The attention to detail in selecting a photo for the front cover extends throughout the book. A Century of Penn State Wrestling serves up an abundance of photos -- team photos, portraits of individual wrestlers and coaches, match action shots -- along with some priceless images from the earliest days, including photos of club wrestling on the grass at Beaver Stadium Field!

In the early 1900s, the Penn State wrestling club practiced outdoors at Beaver Field (Photo/A Century of Penn State Wrestling)
"I love wrestling photos," says Connie Christiansen. "Penn State's wrestling photographer Marshall Goldstein had given me slides and photos he had shot from 1964 to 1990 … In addition, our local printer who produces our club's Updates (newsletter), has a collection of photos, too. As soon as we'd have something written, we'd send the text over to them, and they'd start laying out the pages, thinking of how to incorporate the photos they had."

"We wanted to make sure photos were an important part of the book."

"We were especially thrilled to find team photos for just about every Penn State wrestling team over the years," Christiansen adds. "Past coaches helped us identify individuals … Now all those photos have been archived at the Penn State Library."

"We spent about $1,000 archiving photos, organizing and cataloging them."

Putting the Penn State story into words

In talking about putting together the text for A Century of Penn State Wrestling, Connie Christiansen says, "We went through eight drafts before the final print. It was truly a labor of love for everyone."

"Right from the start, we wanted to encompass readability for various audiences. We wanted it to have appeal beyond the Penn State wrestling program …We tried to avoid being 'booster-ish.'"

A Penn State dual meet at Rec Hall in the early 1950s (Photo/A Century of Penn State Wrestling)
"We asked (former Penn State coach) Rich Lorenzo to read the book, to make sure it was factually accurate, and true to the program. John Black, Penn State football writer, also read the book throughout, to provide a different perspective, that of someone familiar with Penn State and its traditions, but not necessarily immersed in the school's wrestling program."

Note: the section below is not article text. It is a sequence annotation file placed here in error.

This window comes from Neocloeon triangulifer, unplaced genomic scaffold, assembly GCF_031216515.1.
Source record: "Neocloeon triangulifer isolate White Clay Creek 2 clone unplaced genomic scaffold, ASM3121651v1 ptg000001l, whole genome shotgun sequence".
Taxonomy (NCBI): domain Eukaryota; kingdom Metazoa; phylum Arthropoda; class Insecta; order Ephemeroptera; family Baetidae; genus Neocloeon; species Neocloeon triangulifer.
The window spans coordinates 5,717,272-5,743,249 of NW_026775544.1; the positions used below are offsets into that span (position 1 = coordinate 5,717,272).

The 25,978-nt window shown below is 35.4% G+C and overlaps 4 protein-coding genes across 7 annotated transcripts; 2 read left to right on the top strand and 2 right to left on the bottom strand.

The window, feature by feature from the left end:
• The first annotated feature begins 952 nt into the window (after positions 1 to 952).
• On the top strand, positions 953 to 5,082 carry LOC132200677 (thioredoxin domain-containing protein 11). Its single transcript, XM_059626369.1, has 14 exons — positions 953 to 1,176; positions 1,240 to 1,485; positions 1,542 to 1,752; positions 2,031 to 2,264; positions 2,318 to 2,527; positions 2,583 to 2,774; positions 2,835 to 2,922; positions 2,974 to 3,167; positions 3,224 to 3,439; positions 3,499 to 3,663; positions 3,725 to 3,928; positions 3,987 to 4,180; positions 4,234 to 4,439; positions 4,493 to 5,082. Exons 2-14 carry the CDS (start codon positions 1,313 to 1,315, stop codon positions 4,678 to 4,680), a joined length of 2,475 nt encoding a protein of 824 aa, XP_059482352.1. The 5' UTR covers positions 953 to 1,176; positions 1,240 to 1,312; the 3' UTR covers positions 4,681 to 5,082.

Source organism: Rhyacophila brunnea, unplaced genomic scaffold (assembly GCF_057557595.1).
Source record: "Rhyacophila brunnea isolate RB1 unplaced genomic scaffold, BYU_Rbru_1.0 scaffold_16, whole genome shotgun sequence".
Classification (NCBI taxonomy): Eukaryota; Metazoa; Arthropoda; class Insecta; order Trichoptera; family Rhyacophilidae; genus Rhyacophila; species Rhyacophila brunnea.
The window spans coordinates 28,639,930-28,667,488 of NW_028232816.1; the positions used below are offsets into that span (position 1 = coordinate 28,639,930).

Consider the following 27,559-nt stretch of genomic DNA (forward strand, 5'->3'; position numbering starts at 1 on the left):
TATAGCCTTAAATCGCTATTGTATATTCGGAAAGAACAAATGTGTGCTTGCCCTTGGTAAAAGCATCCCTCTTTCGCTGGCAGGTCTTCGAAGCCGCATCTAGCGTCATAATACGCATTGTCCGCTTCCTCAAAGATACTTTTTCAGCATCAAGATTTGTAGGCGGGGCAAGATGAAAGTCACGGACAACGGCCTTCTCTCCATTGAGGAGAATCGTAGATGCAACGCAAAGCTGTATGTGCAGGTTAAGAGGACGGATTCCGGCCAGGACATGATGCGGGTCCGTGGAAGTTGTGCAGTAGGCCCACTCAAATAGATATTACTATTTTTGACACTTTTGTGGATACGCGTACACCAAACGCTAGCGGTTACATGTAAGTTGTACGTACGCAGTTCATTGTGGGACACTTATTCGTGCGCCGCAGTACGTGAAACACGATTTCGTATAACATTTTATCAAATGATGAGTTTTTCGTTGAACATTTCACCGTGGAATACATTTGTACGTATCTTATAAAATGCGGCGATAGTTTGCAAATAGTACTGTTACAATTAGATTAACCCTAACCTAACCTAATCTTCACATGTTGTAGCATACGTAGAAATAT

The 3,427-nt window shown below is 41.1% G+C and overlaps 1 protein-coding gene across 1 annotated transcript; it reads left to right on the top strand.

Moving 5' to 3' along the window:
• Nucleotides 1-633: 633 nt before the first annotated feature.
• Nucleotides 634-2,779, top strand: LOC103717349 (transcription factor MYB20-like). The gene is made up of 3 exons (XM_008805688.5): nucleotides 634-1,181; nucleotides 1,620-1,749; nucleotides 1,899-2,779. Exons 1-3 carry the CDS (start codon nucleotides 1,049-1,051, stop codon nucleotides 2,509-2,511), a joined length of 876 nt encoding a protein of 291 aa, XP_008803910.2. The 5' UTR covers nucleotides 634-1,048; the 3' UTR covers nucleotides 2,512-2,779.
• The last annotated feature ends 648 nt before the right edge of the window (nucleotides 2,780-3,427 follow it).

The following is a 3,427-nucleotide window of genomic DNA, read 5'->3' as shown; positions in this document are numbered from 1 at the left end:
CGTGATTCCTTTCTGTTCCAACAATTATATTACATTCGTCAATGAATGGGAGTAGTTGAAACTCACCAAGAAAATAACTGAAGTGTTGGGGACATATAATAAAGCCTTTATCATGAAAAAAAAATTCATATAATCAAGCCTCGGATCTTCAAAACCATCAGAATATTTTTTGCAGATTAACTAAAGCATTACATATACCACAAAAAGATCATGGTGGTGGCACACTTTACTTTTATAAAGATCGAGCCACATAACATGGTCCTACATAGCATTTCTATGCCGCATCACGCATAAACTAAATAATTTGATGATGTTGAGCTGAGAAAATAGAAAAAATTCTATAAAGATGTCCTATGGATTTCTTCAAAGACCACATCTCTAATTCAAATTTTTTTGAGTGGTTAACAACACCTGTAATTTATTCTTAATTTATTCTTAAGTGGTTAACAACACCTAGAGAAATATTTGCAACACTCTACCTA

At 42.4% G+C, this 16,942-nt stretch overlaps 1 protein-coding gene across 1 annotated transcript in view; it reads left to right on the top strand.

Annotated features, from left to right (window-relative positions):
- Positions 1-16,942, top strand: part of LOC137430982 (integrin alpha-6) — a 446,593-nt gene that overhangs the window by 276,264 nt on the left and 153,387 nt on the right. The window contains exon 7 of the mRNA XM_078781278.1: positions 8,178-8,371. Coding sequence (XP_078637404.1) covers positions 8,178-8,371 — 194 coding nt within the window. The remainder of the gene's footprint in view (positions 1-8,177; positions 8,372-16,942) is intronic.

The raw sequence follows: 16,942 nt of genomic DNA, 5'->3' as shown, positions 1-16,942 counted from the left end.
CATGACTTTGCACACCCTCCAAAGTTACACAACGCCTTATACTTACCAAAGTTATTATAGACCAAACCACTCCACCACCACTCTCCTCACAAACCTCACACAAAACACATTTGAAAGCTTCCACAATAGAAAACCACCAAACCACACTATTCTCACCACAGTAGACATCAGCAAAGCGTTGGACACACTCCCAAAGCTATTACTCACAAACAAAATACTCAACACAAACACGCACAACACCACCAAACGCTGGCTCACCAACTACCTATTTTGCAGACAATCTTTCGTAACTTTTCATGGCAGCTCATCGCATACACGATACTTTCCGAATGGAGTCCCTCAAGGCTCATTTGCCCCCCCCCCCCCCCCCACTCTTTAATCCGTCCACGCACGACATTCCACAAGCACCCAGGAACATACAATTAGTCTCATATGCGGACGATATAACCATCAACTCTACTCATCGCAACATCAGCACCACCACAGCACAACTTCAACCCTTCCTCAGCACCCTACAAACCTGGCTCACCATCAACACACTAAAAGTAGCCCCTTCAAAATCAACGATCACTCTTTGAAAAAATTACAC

In any kind of historical research, there are usually some incredible finds along the way.

When asked what the Centennial Committee came across in its research for the book that was surprising or unexpected, Connie Christiansen responds, "We were surprised to hear how the program started here, as a club sport. We also found it fascinating to learn about those who started the program."

"It was also surprising to realize, in the early days of the program, they wrestled only a few meets each year."

Another interesting discovery came from studying the vintage photos of Penn State wrestling meets from 50 or more years ago: "It was eye-opening to see the fans in the old photos. It was pretty much all men, all dressed in suits and ties. It's hard to imagine them being able yell or cheer much, dressed that way," says Christiansen, who quickly adds, "It's neat to see how interest in the sport has expanded over the years to include women and people of all ages."

Money matters

"When we started working on the book, we didn't know what it would cost to put it together," Connie Christiansen discloses. "We had $70,000 in memorabilia, celebration, and production costs. But we have wonderful people who supported us. We received grants from Penn State and the Alumni Association, as well as donations from individuals and businesses."

"We started a Century Club for people who wanted to support the book. For a gift of $100, we put their name in the book, and gave them a copy when it was published. We had 170 donors who participated in the Century Club."

"We advertised the book for three years, took advance orders. People placed orders right from the start."

Helping other schools commemorate their mat milestones

Penn State wrestling is one of the oldest major college mat programs in the United States. However, there are plenty of college programs that may be fast-approaching their centennial or other significant anniversaries.

"We think it's so important for individual programs to record their history and share it with others, and honor all those who have been involved in their program," says Connie Christiansen.

"We'd be willing to help other programs commemorate their milestones," says Connie Christiansen. "They can certainly learn from our experience. The one bit of advice I'd offer up front is -- start early. As you can see, it took us a number of years to put together a book, create other memorabilia, and arrange for commemorative events. It's not something where you can say, 'Next season is our anniversary' and expect to do a book."

Rec Hall has been the home to Penn State wrestling for nearly 80 years. Here's a photo of the Nittany Lions in action in the 1930s, in the first decade of the building's use (Photo/A Century of Penn State Wrestling)
As someone who writes about legendary wrestlers and historical wrestling events, it's great to see one of the all-time great college wrestling programs honored with a book of the quality of A Century of Penn State Wrestling. You don't have to "bleed blue and white" to enjoy this book, for it provides a fascinating look back at wrestling as it once was, that any participant or fan of the sport can appreciate.

To purchase a copy of A Century of Penn State Wrestling, visit the official Web site for the Penn State Wrestling Club